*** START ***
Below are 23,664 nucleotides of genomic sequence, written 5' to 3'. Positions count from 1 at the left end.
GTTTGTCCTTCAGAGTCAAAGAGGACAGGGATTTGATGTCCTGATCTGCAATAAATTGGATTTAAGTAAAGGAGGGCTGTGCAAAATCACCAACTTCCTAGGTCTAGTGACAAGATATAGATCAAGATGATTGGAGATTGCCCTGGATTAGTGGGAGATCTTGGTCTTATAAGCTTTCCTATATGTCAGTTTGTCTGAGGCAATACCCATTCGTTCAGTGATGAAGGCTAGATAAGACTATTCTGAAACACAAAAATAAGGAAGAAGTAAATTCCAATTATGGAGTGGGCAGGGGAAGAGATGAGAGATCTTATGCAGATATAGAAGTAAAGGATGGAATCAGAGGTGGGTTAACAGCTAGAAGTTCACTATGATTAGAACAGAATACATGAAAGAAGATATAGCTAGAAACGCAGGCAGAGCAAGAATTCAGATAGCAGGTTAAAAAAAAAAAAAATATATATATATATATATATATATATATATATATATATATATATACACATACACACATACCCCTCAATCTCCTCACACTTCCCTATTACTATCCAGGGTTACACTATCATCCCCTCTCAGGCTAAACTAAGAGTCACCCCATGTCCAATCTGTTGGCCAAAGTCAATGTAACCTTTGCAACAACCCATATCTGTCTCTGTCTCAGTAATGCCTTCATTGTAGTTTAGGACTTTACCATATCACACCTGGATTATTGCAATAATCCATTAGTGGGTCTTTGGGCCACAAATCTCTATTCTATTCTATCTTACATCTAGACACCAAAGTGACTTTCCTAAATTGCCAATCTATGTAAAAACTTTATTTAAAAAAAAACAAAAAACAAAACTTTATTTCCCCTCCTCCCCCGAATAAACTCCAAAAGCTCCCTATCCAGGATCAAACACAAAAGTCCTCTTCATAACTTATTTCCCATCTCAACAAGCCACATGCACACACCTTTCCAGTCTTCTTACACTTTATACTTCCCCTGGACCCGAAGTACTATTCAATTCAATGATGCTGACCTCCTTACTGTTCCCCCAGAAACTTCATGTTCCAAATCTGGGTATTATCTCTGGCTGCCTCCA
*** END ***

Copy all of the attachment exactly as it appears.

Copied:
Below are 23,664 nucleotides of genomic sequence, written 5' to 3'. Positions count from 1 at the left end.
GTTTGTCCTTCAGAGTCAAAGAGGACAGGGATTTGATGTCCTGATCTGCAATAAATTGGATTTAAGTAAAGGAGGGCTGTGCAAAATCACCAACTTCCTAGGTCTAGTGACAAGATATAGATCAAGATGATTGGAGATTGCCCTGGATTAGTGGGAGATCTTGGTCTTATAAGCTTTCCTATATGTCAGTTTGTCTGAGGCAATACCCATTCGTTCAGTGATGAAGGCTAGATAAGACTATTCTGAAACACAAAAATAAGGAAGAAGTAAATTCCAATTATGGAGTGGGCAGGGGAAGAGATGAGAGATCTTATGCAGATATAGAAGTAAAGGATGGAATCAGAGGTGGGTTAACAGCTAGAAGTTCACTATGATTAGAACAGAATACATGAAAGAAGATATAGCTAGAAACGCAGGCAGAGCAAGAATTCAGATAGCAGGTTAAAAAAAAAAAAAATATATATATATATATATATATATATATATATATATATATATATACACATACACACATACCCCTCAATCTCCTCACACTTCCCTATTACTATCCAGGGTTACACTATCATCCCCTCTCAGGCTAAACTAAGAGTCACCCCATGTCCAATCTGTTGGCCAAAGTCAATGTAACCTTTGCAACAACCCATATCTGTCTCTGTCTCAGTAATGCCTTCATTGTAGTTTAGGACTTTACCATATCACACCTGGATTATTGCAATAATCCATTAGTGGGTCTTTGGGCCACAAATCTCTATTCTATTCTATCTTACATCTAGACACCAAAGTGACTTTCCTAAATTGCCAATCTATGTAAAAACTTTATTTAAAAAAAAACAAAAAACAAAACTTTATTTCCCCTCCTCCCCCGAATAAACTCCAAAAGCTCCCTATCCAGGATCAAACACAAAAGTCCTCTTCATAACTTATTTCCCATCTCAACAAGCCACATGCACACACCTTTCCAGTCTTCTTACACTTTATACTTCCCCTGGACCCGAAGTACTATTCAATTCAATGATGCTGACCTCCTTACTGTTCCCCCAGAAACTTCATGTTCCAAATCTGGGTATTATCTCTGGCTGCCTCCA